According to The Economist, in 2015, 44 per cent of new businesses were founded by people with foreign passports. That compared with a ratio of 13 per cent in 2003.
For Germany, this is good news, because it sees a much smaller proportion of early stage entrepreneurial activity than other countries which, in other respects, are similar.
In the US, roughly 12 per cent of the population is engaged in early stage entrepreneurial activity - around seven per cent in Sweden, slightly less in the UK, just under six per cent in Spain, just ahead of France and Italy, but there are less than five per cent in Germany.
As Nigel Farage keeps reminding us, Germany has let in rather a lot of migrants lately.
All we seem to hear about is the negative side of Angela Merkel's decision to allow over one million refugees into the country. This decision may or may not cost Mrs Merkel her job after the election later this year, but it may well boost the German economy in years to come.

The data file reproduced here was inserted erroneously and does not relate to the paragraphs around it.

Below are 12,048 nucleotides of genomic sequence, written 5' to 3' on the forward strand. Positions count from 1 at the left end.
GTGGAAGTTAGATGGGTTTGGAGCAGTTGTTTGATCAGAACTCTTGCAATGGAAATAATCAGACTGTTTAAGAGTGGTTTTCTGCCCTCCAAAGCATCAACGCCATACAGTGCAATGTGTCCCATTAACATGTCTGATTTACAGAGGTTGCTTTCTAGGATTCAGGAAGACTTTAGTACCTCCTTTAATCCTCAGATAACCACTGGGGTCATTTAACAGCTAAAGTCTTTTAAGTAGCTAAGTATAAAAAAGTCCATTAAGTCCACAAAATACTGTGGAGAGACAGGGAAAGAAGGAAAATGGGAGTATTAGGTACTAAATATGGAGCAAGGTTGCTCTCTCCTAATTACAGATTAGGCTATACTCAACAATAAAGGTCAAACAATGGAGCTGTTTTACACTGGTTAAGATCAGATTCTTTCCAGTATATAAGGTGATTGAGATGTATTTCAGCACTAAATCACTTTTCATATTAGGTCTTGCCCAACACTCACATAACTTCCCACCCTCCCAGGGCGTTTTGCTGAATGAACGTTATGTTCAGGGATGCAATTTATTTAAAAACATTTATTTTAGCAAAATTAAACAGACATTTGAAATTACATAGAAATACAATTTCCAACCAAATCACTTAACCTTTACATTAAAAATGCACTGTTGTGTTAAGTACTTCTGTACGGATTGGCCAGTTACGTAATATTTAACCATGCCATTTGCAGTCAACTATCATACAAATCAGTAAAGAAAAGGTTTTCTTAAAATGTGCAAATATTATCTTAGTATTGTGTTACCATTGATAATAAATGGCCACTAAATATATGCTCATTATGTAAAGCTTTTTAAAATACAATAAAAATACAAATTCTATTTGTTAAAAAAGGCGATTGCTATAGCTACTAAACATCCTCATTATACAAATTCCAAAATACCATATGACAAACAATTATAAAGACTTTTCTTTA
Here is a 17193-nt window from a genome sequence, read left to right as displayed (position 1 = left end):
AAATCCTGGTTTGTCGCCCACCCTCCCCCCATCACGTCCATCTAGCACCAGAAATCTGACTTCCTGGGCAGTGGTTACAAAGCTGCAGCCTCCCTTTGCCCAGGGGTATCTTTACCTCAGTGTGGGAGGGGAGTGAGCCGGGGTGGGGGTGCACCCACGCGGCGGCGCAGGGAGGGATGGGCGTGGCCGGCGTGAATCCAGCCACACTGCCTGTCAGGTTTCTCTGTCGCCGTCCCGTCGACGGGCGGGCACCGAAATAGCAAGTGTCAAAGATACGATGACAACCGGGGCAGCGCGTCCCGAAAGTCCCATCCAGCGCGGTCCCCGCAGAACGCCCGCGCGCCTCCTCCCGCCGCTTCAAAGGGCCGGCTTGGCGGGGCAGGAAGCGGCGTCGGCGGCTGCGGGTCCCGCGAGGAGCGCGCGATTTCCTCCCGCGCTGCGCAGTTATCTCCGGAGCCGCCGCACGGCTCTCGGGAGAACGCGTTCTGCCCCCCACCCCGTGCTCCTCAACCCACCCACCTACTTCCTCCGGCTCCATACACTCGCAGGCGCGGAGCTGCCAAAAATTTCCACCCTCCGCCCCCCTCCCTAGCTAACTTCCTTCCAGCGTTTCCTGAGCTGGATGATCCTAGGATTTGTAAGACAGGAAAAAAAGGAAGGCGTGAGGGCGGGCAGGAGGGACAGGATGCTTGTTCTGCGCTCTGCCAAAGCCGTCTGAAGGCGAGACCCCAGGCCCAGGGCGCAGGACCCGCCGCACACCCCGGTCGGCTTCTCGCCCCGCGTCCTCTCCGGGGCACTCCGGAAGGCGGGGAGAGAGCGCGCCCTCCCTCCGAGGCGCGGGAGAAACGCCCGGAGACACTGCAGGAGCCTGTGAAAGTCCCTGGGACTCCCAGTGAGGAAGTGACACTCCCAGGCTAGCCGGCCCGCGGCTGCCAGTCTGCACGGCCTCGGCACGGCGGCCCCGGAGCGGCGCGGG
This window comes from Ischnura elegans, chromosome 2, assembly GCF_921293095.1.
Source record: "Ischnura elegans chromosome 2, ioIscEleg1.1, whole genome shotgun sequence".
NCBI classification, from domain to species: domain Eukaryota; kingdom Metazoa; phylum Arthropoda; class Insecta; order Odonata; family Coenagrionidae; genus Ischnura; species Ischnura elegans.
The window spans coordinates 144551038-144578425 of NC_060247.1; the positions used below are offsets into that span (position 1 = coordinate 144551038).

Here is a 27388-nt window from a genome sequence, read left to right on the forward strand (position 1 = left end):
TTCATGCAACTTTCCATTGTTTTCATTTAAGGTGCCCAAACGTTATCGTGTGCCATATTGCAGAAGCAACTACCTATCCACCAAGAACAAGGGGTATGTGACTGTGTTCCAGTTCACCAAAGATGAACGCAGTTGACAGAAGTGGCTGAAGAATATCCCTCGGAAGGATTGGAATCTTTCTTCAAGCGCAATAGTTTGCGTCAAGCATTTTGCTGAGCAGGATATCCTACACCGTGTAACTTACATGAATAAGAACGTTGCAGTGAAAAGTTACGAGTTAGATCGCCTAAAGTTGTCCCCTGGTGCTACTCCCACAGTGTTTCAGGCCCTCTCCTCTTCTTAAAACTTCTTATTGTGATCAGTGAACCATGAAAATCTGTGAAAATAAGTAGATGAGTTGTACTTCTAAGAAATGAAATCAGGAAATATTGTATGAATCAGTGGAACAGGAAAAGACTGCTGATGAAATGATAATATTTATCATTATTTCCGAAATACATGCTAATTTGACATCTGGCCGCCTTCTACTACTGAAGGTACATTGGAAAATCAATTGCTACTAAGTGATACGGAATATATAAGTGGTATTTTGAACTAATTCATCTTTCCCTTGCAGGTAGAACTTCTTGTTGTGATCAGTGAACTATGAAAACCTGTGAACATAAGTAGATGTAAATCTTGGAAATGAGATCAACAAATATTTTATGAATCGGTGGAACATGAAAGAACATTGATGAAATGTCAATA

The fact that migrants are more likely to set-up a business than the indigenous work force should come as no surprise to anyone.
A cynic may argue that migrants set up businesses out of desperation, because they have few options, but the truth is that if you are willing to uproot yourself and move to a different country, you are inherently more likely to be a risk taker.
Migrants are more likely to become entrepreneurs and in the process, create wealth, pay more tax and create jobs.
The US tops the list of entrepreneurial activity per capita because it is a nation of migrants - albeit, in many cases two/three/four/or maybe more generations removed.
Furthermore, much of the success in Silicon Valley is down to migration, from Sergey Brin, the Russian migrant who co-founded Google, to Steve Jobs, the son of a Syrian (yes, Syrian) migrant.
This is a point about immigration that gets mentioned way too infrequently.